The Miami News from Miami, Florida on February 24, 1966 · 1
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The Miami News from Miami, Florida · 1

Miami, Florida
Issue Date:
Thursday, February 24, 1966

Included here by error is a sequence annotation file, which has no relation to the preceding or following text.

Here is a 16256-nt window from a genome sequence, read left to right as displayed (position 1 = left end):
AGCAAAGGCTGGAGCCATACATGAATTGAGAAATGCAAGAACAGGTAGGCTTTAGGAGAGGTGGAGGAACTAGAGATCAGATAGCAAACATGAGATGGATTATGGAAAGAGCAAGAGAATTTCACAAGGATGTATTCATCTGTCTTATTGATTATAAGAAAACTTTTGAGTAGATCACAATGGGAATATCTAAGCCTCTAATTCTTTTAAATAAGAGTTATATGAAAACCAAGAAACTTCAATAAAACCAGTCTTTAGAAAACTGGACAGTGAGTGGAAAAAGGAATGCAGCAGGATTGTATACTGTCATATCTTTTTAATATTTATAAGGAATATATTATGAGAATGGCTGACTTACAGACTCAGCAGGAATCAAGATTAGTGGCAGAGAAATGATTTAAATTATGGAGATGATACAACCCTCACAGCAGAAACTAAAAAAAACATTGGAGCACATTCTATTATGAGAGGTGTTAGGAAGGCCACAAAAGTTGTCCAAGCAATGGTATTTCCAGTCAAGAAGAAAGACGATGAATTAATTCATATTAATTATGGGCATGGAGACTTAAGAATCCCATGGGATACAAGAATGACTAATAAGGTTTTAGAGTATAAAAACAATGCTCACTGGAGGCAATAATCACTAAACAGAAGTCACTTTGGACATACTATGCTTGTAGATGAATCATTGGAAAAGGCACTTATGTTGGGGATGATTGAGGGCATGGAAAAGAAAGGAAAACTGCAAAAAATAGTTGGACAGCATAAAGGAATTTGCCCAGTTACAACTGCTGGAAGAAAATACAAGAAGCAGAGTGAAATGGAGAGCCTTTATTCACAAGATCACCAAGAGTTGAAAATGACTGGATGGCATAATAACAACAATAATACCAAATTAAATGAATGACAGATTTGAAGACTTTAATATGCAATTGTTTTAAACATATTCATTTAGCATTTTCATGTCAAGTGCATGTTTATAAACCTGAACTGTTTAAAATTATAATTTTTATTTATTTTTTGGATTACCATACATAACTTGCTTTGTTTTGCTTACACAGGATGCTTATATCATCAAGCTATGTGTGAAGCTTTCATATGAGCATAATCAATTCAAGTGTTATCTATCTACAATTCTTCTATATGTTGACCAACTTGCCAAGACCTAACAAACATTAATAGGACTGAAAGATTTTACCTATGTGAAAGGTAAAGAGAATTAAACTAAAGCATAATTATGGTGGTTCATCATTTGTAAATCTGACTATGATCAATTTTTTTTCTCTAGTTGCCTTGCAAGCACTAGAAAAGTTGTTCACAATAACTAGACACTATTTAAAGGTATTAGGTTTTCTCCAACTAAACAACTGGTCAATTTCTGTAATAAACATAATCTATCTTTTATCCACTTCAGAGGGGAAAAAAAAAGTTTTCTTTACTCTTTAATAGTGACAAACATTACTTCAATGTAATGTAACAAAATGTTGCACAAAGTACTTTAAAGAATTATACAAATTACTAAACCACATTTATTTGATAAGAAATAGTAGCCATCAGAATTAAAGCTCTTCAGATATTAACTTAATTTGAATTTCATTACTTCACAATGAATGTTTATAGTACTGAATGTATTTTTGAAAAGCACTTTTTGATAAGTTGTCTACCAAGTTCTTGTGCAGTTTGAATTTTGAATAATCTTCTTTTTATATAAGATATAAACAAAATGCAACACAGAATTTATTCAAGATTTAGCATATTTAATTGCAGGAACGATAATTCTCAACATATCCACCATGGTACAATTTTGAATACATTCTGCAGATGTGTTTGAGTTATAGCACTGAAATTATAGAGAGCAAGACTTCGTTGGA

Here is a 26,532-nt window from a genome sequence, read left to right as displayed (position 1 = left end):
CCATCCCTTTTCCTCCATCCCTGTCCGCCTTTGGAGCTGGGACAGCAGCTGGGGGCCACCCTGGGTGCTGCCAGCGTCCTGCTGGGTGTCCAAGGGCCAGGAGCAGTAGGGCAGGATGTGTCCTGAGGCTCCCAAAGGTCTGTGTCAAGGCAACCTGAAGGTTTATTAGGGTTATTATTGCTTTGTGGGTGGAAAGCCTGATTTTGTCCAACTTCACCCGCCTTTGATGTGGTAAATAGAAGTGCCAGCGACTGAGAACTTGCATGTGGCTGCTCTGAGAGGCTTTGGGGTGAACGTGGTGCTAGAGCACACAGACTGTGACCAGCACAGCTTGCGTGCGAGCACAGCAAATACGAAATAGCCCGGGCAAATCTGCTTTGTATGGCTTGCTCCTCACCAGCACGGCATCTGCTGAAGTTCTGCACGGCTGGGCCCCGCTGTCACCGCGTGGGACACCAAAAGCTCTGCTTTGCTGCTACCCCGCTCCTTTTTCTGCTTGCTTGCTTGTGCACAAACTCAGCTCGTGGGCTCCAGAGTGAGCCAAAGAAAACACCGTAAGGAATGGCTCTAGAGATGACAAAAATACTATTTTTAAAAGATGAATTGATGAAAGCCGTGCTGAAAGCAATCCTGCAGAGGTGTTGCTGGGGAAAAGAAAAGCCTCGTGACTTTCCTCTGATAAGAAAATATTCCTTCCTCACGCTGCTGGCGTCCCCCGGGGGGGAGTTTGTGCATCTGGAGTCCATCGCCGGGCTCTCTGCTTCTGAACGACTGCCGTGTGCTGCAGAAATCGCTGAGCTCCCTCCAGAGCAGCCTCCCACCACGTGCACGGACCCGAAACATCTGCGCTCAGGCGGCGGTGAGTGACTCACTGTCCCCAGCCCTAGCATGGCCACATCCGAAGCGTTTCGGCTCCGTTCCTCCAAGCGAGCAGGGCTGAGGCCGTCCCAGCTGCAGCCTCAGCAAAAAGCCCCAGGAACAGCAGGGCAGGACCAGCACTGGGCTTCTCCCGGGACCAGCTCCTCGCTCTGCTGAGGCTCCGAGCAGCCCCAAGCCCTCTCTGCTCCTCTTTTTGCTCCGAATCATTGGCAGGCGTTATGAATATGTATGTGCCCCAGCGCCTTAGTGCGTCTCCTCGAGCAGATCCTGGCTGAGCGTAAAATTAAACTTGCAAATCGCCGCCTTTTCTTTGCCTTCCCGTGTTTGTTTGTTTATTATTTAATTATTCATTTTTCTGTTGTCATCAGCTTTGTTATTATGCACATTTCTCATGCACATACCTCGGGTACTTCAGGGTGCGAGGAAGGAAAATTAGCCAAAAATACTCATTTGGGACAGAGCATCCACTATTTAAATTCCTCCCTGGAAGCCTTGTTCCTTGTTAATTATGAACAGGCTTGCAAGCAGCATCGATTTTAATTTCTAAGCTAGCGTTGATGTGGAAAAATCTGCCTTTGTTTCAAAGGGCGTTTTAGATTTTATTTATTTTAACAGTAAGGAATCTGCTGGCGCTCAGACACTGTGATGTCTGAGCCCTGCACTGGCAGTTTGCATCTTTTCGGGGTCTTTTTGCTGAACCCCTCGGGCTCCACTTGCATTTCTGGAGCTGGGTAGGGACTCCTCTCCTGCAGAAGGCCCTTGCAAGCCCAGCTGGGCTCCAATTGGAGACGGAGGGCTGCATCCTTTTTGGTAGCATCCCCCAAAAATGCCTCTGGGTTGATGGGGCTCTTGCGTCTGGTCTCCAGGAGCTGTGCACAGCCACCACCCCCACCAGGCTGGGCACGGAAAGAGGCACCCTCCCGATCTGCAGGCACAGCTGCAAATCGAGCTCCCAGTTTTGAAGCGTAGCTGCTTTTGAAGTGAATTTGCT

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Bade Delegation Urges 'Strong' County Mayor By CHARLES F. HESSER Miami Newi Politic Writer v The Dade legislative delega- tion today recommended a ' "strong" county mayor as one : of the needed reforms to better " equip Metro in handling ever-! increasing countywide prob- lems. Other suggestions included a -closer working relationship be tween Metro and the cities and a broader county tax base. The delegation's recommendations were the result of a series of public hearings on all facets of government in Dade, which started last August and concluded in January. " Apparently anticipating the findings of the Dade legislators, Metro Mayor Charles Hall earli- o Metro-City Harmony o Broader Tax Base er in the week said he favored strengthening the mayor'i job. A day later, a majority of Hall's Metro Commission colleagues quickly disagreed. In its interim report final recommendations will be made in November the delegation said the structure of Metro "should be altered to encourage the development of effective and sustained policy leadership." The delegation recommended the council-Manager form of government be retained, but that the office of mayor be strengthened. , Metro's mayor, said the report, should be given veto power over major legislative acts of the commission; that he should be authorized to appoint members of boards, subject to commission approval; and that at the first commission meet ing each January, issue a "state of the county" report with recommendations for meeting community problems. The legislators found that despite "all its accomplishments, Metropolitan government In Dade County has not lived up to what the people of the county expected of it. The hoped-for economies through eliminating the duplication of services have not been fully realized." One of the reasons for this failure, it was found, was "a striking lack of concensus within the community on what directions Metro should take." As one of the remedies, the legislators "endorse in the strongest possible terms the recent series of meetings between city and county officials, which were the result of the delegation hearings." It was urged that these meetings, "which seem to hold much promise for greater harmony in Continued on 10A, Col. 3 Tucilby: Cloudy. Low tonight 60-65. High tomorrow 74-78. Complete Weather, Page 7A. St The Established In 1896 iami New TODAYS NEWS TODAY Telephone 374-6211 The Best Newspaper Under The Sun Miami, Fla., Thursday, February 24, 1966 Final Home Edition Ten Cents (Only 45 cents a week for home delivery daily and Sunday) -ltJJ bill BAGGS New Group WASHINGTON Visiting the White House these days; is somewhat like making a trip to Texas. Over in the western rooms of the place, where the work gets done, graceful paintings of the sea and of sailboats, selected by Jacqueline Ken nedy, have vanished from the walls. The eye catches the horns of a bull. And paintings of western life. And the change is made emphatic by the Texas drawls you hear in the offices. Of course, each President has his own flavor, and Mr. Johnson would be expected to spread his around the rooms where he works and lives. And that he has. In The Circle In the last three decades. the presidency has become a kind of corporate body. The President sits in the middle of the circle and around him are special assistants, who exercise much influence in the workings of the presi dency, j John Kennedy hauled a cans of brilliant, quick and mostly young men into the White House as his assistants. Many of them were in tellectuals, some very prac tical men at politics and diplomacy and most of them were from New England. The JFK assistants have gone now, except for Mc-George Bundy, who advises Mr. Johnson on foreign policy and national security. Mr. Bundy leaves in a few days for private life. The new assistants have two things in common: Mostly they are from Texas and all of them have an almost religious loyalty to the President. Bill D. Moyers could be called the principal assistant to the President. He is a lay Baptist preacher, only 31, a native of Texas and as competent as a President could ever hope to get. Mr. Moyers has ulcers he wanted to leave the White House, but he appears settled down now. Hard Man W. Marvin Watson, 41, another Texan, seems second in importance around the White House these days. He is the kind of office manager. A Texan named Harry Mcpherson, 36, has the job held by Theodore Sorenson when JFK was President. He is special counsel to the President At 44, Jack Valenti, who handles personal matters for LBJ, is an old man among this young group of Texans. You can hear much grumbling, but not from the assistants, that LBJ is a hard man to work for ... and that seems to be the truth. But as one assistant said, the President works harder than any of his assistants. - In short, hard work and devotion to Lyndon characterizes the new group of men making decisions which could affect your lives. JUDY HYAMS CASE Mi o 1 Believed Dead. Mill i't mm": 7 ' I -,i0 ' J E . : tzk r. i.jdfe::;M:-;::,-iVi-vrs jf.., , t Call Of Conch Six-year-old Jamie Scott Anderson puts his heart (lungs) into, practicing for the second annual Conch Shell Blowing Contest Saturday in Key West. He won last year's competition. At six, Jamie already has five years experience in the test of lung power. The contest is part of the city's Old Island Days Celebration now under way. PRESIDENT IN PEKING Army Takes Over Ghana Government NKRUMAH ACCRA, Ghana (AP) - Led by a colonel, the army revolted today and overthrew the Kwame Nkrumah government. It declared him ousted from the presidency, Nkrumah, designated president for life after Ghana won its independence, was en route to North Viet Nam as t h e army moved in. Peking Radio said he was being honored at a dinner in the Chinese capital. It reported no reaction to th coup. "The myth surrounding Kwame Nkrumah has been broken," the chief of the revolutionaries said over Accra Radio. What effect the army takeover will have on Ghanaian foreign policy was not clear. Nkrumah frequently supported the Communist line in world affairs, but also accepted Western aid in developing Ghana's bauxite (aluminum) resources. Reports reaching Dakar said violent fighting was taking place around the presidential palace and Nkrumah's personal guard has refused to lay down its arms as demanded. The military were said to be trying to break down the resistance of the personal guard with auto matic arms and light mortars. The pre-dawn coup led by elements of the second brigade was announced by Radio Ghana. The coup leader was identi fied by the radio as Col. E. Kl Kotoka, 40, commander of the Second Brigade based in the northern city of Kumasi. It has been Tiolding maneuvers near Accra. There was no news of Army Commander Maj. Gen. Charles Barwah. Barwah was given the top army post last July by Nkrumah and reports circulated that the move was designed to head off an army rebellion. , Roads leading to ministers' mansions were sealed and shooting was heard near the home of Defense Minister Kofi Baako. ' . Foot Sticks From Cement Filled Can By JACK OSWALD Beportcr ( Th Miami Mewi ,. , A cement-filled garbage can with a foot sticking out of it was hauled from the Miami River today. Police said a whole body may be in the can. Lt. Bruce Berry, of Metro's homicide division, said the foot appears to be that of a white woman. From the condition of the foot, he said, the body apparently was "in good shape" when the cement was poured over it. ; : "We will take the can intact back to the county morgue where we will probably spend the greater part of the day working on it," he said. The can was spotted by a river cleanup crew off the 3900 block of NW 36th Street about 7:30 a.m. The crew, told police the were moving up the river when they saw the can just under the surface of the water. ft 'Don't, Aid Allies. Who Duck, War' Rep. Claude Pepper urged the United States today to refrain from aiding its allies who refuse to help in resisting Communist aggression in South Viet Nam. ' Introducing a formal resolu tion in the House of Represent- atives, Pepper said the U.S. role in Viet Nam was in accordance with its obligation under the United Na- K'a; -1 A lions tuaiici iu help suppress acts of agres- PEPPER sion. ' "Our allies should realize they signed the same charter and have the same obligation," Pepper said. . "If they don't recognize this, then :we should not feel obligated to help them if they are threatened by Communism in the future." , Just Fancy That " Lynx slew tastes just like chicken, sportsmen claim. But in addition to salt, pepper and flour, you should spice it with three bay leaves and two teaspoons of Worcestershire sauce, gourmets say. BIG SAUL offmTtho country's enly big bargain board oi carpat. 5,000 rolls S1.99 to (10. yd. Discount Carpet Exchange, 7500 NW 7 Av. Adv. 4 Arrested As Rustlers ; in Meat-Hungry Cuba Cattle rustlers are riding the range in meat-hungry Cuba,' according to a Havana radio broadcast , monitored here today. Four men were reportedly charged with stealing and slaughtering cattle for sale on the black market in 'Holguin, Oriente Province, and three others charged with buying the stolen beef. Meat is strictly rationed in Cuba with each person receiving only 12 ounces a week. ' The makeshift zinc coffin was hoisted out of the water and placed on a small dock while police sent a diver into the murky water to see what else he could find on the river bottom. The can was described as "the large, backyard size." It was battered and splotched with a tan stain. . Shortly after the discovery near the Airport Expressway, the scene was swarming with police officials. A Berry said it appeared the body was placed in the can first and then the cement poured over it. CREDIT CARD FOR PARKING FINES NEW ALBANY, Ind. (AP) -Parking fines by credit card have 5,000 "established and satisfied customers," officials of this Ohio River city say. For an initial deposit of $5, the police department issues a motorist a window decal permitting deductions for overtime parking violations. When a violation is noted on a "customer's" auto, a nickel is deposited in the meter and a pink slip tucked under the windshield wiper. A duplicate slip is filed with the traffic division and IS cents is deducted from the motorist's deposit. 'VIET GOAL, LIMITED' t . mm V ! W JUDITH HYAMS Satellite Launch Postponed CAPE KENNEDY (AP) - An attempt to launch the Essa 2 weather satellite was postponed today when a power cable fell away from the Delta booster rocket 44 seconds too soon. No new launch date was set Immediately. Essa 2 is designed to relay instant weather pictures to local stations in more than 20 countries. It will complete a two-satellite operational weather reporting network. The countdown on the three-stage Delta proceeded smoothly to within 44 seconds of the planned liftoff when the control center received a false signal that the rocket had biased off. A hold was called and investigation showed that a cable, called an umbilical, had dislodged prematurely from the second stage. Mystery Witness Is Sought By VERNE O. WILLIAMS Reporter of The Miami Newi An intensive investigation aimed at proving that missing lab technician Judith Carol Hyams died under an abortionist's knife is being pushed by the state attorney's office, The Miami News has learned. Blocked by witnesses who won't talk, the chief hope of the investigation today is locating a mystery figure named "Smith," who drove Judy's car to Atlanta and whom probers now believe took a plane back to Miami. State Attorney Richard Ger-stein gave the nod to assignment of a fulltime investigator to the case some weeks ago after a top aide told him at least three Miami professional men appear to know the answers to the case but won't talk. A chain of evidence points to the likelihood the pretty, 22-year-old divorcee died at the hands of a local abortionist on the very day she disappeared last Sept. 14. r "This is the conclusion to which we are forced," cpnfirm-ed Assistant State Attorney I. Richard Jacobs, who is handling legal aspects of the investigation. The parents of the missing girl. Coral Gables builder Ga- Continued on 10A, Col. 1 GIs Beat Back Cong Attack Near Saigon SAIGON (AP) - A Viet Cong battalion slashed across a minefield early today and attacked elements of the U.S. 1st Infantry Division in one of the heaviest Communist assaults against the GIs. The Americans beat off the attackers with a barrage of mortar and artillery fire, killing at least 89 and wounding 11, according to reports from the scene. U. S. casualties were described as light but some small units took moderate losses. The S-hour battle took place near Tan Binh in the jungles 30 miles north of Saigon, where thousands of infantrymen on No Blind Rush To War, LB J Says i NEW YORK (AP) - President Johnson pledging no "mindless escalation" of the war In Viet Nam, says "the tide of battle has been turned there." . Mr. Johnson, In a national television-radio address from a hotel ballroom here, said last night the United States fights in Viet Nam for a limited objective "to prevent the success of aggression" and is using the minimum necessary force "under what I believe ta careful control." The war, he said, never will J. ; . be expanded into a direct conflict with Communist China "by any act of ours and not if there is any reason left behind the wild words from Peiping." Reflecting some of the optimism that has seemed evident among top Washington officials in recent weeks, Mr. Johnson said flatly the tide of battle has been" turned. . While he did not elaborate, he apparently based the statement' on reports of mounting Communist casualties and defections. " Mr. Johnson's address in ac- 0 cepting the annual National Freedom Award of Freedom House,, a nonpartisan organization, represented a reply to critics of his Viet Nam policy. And even as he began to speak, the voice of dissent was heard. " ' A man in the formally attired audience rose at the back of the ballroom and shouted, "Mr. President, peace in Viet Nam." Secret Service agents and police hustled him out. Identified as James Peck, 51. of the War Resisters League, he had paid $25 for a dinner ticket and, be fore his outburst, had doffed his tie and tux jacket and unbuttoned his shirt to expose a tee shirt emblazoned "Peace in Viet Nam." Peck was charged with resisting arest and disrupting a lawful meeting. Bond was set at $3,000. Peck, 51, had been arrested at least a dozen times before, and once spent three years in the federal penitentiary at Danbury, Conn., as a conscientious objector to the draft. On June 22, 1948, he entered Continued on 10.4, Cot. 6 Operation Mastiff have been looking for hard-core Viet Cong regiments since Monday. A U.S. Marine company battled another Viet Cong battalion equipped with automatic weapons outside Ky My, a village 380 miles northeast of Saigon. With armed helicopters backing them up, the Leathernecks killed 25 Communists and put the rest to flight, a Marine spokesman said. Down the coast, a Marine patrol spotted 20 Viet Cong near Chu Lai and called in howitzers. The Marines spotted only six fleeing and presumed the rest were either killed or wounded. Despite heavy rain, American jets hit North Viet Nam again yesterday, using radar in some cases, spokesmen reported. Navy carrier planes flew six missions at 500 to 2,000 feet, pounding a highway 36 miles southwest of Vinh and a river ford 30 miles northwest of Donghoi, both in the North Vietnamese panhandle. INSIDE THE NEWS Alvarez .. Amuse ... Astrology Bridge ... Business . Classified Comics .. Crossword Deaths ... Editorials Espanol . . Faces . 7A 11A , 8B 14A 18A . 7B .11B HB 11A . 6A . 8A . 4B Food Kelly MeLemore O'Day ... Pattern Pictures . Rabbinical Rau Sports TV-Radio Women ... . 1C 12A 19A 2B 7B 18A 6B 11A 19A , 14A . 2B JOHN bJ REASLER Quiet!!! t Word Game 7B Eventually, it is safe to assume, each denizen of this Electronic Age will have his own itsy-bitsy television set and not have to depend upon the whim of others. This is a grand idea. I cart hardly wait. Already we have itsy-bitsy radios. You can see the happy souls up and down the streets, press ing their little radios, to their ears; dancing about, jaywalking and blissfully out of touch with whatever it is they use for reality. These are called transistor radios. They are a great stride toward individual freedom. In fact, one transistor radio owner caused a three minute traffic jam downtown just the other day he was happily doing the Watusi all by himself in Flagler Street at Miami Avenue. - The reason I can hardly wait for individual television sets is because .nobody ever gets the volume right on the family, or group-owned, set. Threatens Kids I have had a television set for many years now hold ing out only three days as an intellectual protest against Dagmar and the volume in my house has never been at the correct level. Totting up here on my hv stant abacus, I find that I have wasted approximately 230.003 -man hours shouting, "If you kids don't turn that thing down I'm going to turn it off!" . Children,' as any parent knows, do not consider a television set at the correct volume unless it is shattering glass three rooms away. I have learned to hold the punchline until John Wayne gets through with the Indians, and I can lipread through an entire showing of McHale's Navy, but this is not the final answer. Individual TV sets are the answer. For one thins, it is odd how quiet the set gets when the parent suddenly becomes interested in a nro- gram. My wife, or I, will say, "Turn it up just a bit. kids, O.K.? A little bit more." Solves Problems The hero is whispering to the heroine that all will be well as soon as the true ownership of the tire factory is established. It is a soft and moonlit night and she whispers back, yes, but can we base a lasting relationship on such a tenuous hope? The stomach commercial comes on and breaks the last mirror in the house. Everybody should have his own little set. This would cut the divorce rate. It would probably solve the population explosion, too. I do know that one set will not work for various pairs of ears. With six kids and a wife, all at odds about decibels, I have spent more time running back and forth to the controls than Richard Kimble runs away. Electronic science, shuffle and deal. Only when everybody has his own little set will harmony finally be established. We will all sit quietly, mesmerized. And hold it up to our eyeball.